In introducing our last ATP Poll, I had suggested that the most important political questions demanding analysis relate to how Pakistan politics will shape up because of the events of the last year, but particularly in light of Gen. Musharraf getting himself elected as President again.
The responses from our readers suggests that there is great uncertainty about exactly what will transpire, but significant consensus that the instability is most likely to continue.
We had posed two questions this time.
Q1. Assuming that Gen. Musharraf will get himself elected as President, what do you think is most likely to happen next?
Q2. One year from today, what do you think would be the level of Gen. Musharrafâ€™s political power?
Some of the interesting findings that emerge from the first question are (435 responses):
1. There is a very small minority of our readers (3%) who believe that Gen. Musharraf’s election will not stand. They seem to suggest that the Supreme Court decision still pending will somehow invalidate the results of October 6. The real thing to note here is just how few of our readers actually believe that the Supreme Court will act thus.
2. There is a more significant minority (as many as 11%) who do see an optimistic future and believe that ‘a government of national unity will be formed and things will calm down.’ Although this is not a large proportion of respondents, it is nonetheless a significant proportion.
3. There is another significant minority (16%) who feel that Gen. Musharraf wil, once again, refuse to drop his uniform. That once elected, he will again go back on his promise. Here, again, the thing to note is that while not a majority, this is not an insignificant proportion.
4. Finaly, and importantly, the vast bulk of respondents see continuing instability in the affairs of the state one way or the other (70%). Of this group, the single most popular response was that ‘political turmoil will continue in Parliament with odd and unstable coalitions’ (28%). The second common response in this cluster was that ‘political unrest will increase and spill to street protests and the Supreme Court’ (22%). Third, there are 19% of our readers who feel that instability will continue because without his uniform, gen. Musharraf will be sidelined by politicians and the new military leadership. Although there are nuanced differences between these three responses, the common element is that each suggests a continued and prolonged period of instability.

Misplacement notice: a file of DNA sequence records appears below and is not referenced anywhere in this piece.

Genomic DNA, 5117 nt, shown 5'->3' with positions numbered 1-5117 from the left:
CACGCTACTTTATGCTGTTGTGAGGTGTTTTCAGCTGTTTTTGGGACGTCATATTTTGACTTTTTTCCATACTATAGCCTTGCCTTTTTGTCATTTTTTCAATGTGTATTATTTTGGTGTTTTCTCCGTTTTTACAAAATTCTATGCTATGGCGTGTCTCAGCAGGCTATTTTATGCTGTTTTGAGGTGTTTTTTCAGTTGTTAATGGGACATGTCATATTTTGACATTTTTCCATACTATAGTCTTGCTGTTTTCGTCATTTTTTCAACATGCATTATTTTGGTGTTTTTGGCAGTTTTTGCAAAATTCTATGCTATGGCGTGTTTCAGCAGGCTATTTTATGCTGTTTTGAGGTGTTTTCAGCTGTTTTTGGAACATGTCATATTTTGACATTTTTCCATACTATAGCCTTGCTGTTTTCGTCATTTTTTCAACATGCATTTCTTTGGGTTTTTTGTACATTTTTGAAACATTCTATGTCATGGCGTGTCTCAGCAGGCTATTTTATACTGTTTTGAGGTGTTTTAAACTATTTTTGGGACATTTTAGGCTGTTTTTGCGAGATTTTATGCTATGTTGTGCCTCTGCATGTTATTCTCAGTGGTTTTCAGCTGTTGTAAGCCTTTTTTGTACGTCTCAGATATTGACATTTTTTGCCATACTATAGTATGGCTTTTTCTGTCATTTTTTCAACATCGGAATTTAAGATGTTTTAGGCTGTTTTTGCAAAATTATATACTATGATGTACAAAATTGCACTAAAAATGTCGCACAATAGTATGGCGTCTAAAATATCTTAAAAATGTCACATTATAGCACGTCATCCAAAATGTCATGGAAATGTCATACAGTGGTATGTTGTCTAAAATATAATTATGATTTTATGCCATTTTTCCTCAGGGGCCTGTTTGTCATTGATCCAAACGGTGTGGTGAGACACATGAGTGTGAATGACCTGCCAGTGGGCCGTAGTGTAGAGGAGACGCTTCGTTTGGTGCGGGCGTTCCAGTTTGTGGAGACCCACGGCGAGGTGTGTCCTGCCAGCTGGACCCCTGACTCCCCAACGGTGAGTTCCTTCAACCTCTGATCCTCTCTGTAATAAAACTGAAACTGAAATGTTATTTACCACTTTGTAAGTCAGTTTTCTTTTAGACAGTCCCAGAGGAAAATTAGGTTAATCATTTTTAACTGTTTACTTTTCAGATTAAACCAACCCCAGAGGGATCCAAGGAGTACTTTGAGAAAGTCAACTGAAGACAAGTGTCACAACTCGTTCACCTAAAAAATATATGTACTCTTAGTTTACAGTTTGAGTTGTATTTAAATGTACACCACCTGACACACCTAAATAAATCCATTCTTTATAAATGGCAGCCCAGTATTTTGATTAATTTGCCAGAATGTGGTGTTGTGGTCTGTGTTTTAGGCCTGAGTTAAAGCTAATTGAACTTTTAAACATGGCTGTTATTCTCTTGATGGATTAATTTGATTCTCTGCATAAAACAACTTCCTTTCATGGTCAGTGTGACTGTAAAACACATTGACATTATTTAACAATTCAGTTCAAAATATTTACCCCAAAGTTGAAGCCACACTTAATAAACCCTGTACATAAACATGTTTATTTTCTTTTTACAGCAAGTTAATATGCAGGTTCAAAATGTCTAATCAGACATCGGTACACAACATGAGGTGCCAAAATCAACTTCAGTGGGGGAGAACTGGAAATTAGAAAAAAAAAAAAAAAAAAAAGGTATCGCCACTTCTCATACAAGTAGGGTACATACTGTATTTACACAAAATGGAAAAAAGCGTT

The findings from the second question are even more clear (432 responses):
1. Just over half the respondents (51%) believe that in a year from now Gen. Musharraf will still be President but he will have much less power and influence. One assumes that they feel so because of the of the confluence of the points highlighted in bullet 4 above.
2. Interestingly, as many as a third of our readers (33%) believe that in a year from now Gen. Musharraf will no longer be President and will not be in power in any other capacity. This is a surprisingly large number and, once again, suggest a coming era of greater instability.
3. There are, however, a significant number of respondents (15%) who feel that in a year from now Gen. Musharraf would have further consolidated his hold on power further; that he will be more powerful than he is today. This probably includes many of those who hold an optimistic view of politics to come, but obviously also include some who see this as a dangerous proposition.
All in all, then, hold on to your seats. The roller coaster will continue and we are in for some interesting politics and, maybe, dangerous upheavals. Let us know what you make of these responses. Of course, any web poll is just that – a web poll, that reflects the opinions and biases of those who visit this poll. Extrapolating too much from these numbers can be dangerous. However, it does seem that the basic prediction of continued and enhanced instability is a fair one. Having said that, how would your analysis of these numbers be different, and why?
P.S. I have been accused, probably rightly, of being too depressed by the mockery that has recently been made of all democratic ideals by all concerned. I have already pleaded guilty to this charge. These are depressing times for anyone who still believes in democracy. And I do.
As I have stated before, I believe that Pakistan is a democratic society trapped in an undemocratic state. Despite my my disgust at recent machinations, I do believe that ultimately the will of the Pakistani people will triumph. If I did not believe that I would not believe in democracy. But let me not dwell much on this point. I have made it in umpteen posts here at ATP and also made it recently during a detailed radio discussion on National Public Radio’s (US) popular news analysis program, On Point, where I was a guest this Monday (listen to show here; I have been a guest on the show multiple times, including on the Lal Masjid affair).